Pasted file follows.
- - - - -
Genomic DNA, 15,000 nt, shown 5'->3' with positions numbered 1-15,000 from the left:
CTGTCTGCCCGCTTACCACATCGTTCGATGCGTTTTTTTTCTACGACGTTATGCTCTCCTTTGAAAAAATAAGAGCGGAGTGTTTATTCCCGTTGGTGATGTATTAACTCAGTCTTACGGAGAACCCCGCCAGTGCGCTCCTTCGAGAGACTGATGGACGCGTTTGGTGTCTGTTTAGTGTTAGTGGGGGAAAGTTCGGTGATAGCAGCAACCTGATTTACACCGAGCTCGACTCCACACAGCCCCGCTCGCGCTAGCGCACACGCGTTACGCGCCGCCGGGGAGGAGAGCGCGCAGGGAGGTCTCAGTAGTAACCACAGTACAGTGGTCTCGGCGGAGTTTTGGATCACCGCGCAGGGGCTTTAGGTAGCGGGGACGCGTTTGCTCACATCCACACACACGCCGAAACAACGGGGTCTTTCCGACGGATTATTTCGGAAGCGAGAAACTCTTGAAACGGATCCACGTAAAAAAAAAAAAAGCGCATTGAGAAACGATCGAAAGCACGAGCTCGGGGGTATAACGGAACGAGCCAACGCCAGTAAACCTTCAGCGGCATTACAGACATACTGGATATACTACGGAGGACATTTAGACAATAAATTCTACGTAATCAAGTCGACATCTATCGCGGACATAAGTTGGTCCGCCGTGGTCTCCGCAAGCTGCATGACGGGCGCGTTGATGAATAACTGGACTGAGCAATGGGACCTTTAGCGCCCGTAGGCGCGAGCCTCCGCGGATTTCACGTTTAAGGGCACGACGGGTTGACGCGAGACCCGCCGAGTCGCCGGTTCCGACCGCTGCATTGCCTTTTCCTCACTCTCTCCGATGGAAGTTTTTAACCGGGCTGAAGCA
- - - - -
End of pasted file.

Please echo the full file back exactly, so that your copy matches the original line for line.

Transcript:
Genomic DNA, 15,000 nt, shown 5'->3' with positions numbered 1-15,000 from the left:
CTGTCTGCCCGCTTACCACATCGTTCGATGCGTTTTTTTTCTACGACGTTATGCTCTCCTTTGAAAAAATAAGAGCGGAGTGTTTATTCCCGTTGGTGATGTATTAACTCAGTCTTACGGAGAACCCCGCCAGTGCGCTCCTTCGAGAGACTGATGGACGCGTTTGGTGTCTGTTTAGTGTTAGTGGGGGAAAGTTCGGTGATAGCAGCAACCTGATTTACACCGAGCTCGACTCCACACAGCCCCGCTCGCGCTAGCGCACACGCGTTACGCGCCGCCGGGGAGGAGAGCGCGCAGGGAGGTCTCAGTAGTAACCACAGTACAGTGGTCTCGGCGGAGTTTTGGATCACCGCGCAGGGGCTTTAGGTAGCGGGGACGCGTTTGCTCACATCCACACACACGCCGAAACAACGGGGTCTTTCCGACGGATTATTTCGGAAGCGAGAAACTCTTGAAACGGATCCACGTAAAAAAAAAAAAAGCGCATTGAGAAACGATCGAAAGCACGAGCTCGGGGGTATAACGGAACGAGCCAACGCCAGTAAACCTTCAGCGGCATTACAGACATACTGGATATACTACGGAGGACATTTAGACAATAAATTCTACGTAATCAAGTCGACATCTATCGCGGACATAAGTTGGTCCGCCGTGGTCTCCGCAAGCTGCATGACGGGCGCGTTGATGAATAACTGGACTGAGCAATGGGACCTTTAGCGCCCGTAGGCGCGAGCCTCCGCGGATTTCACGTTTAAGGGCACGACGGGTTGACGCGAGACCCGCCGAGTCGCCGGTTCCGACCGCTGCATTGCCTTTTCCTCACTCTCTCCGATGGAAGTTTTTAACCGGGCTGAAGCA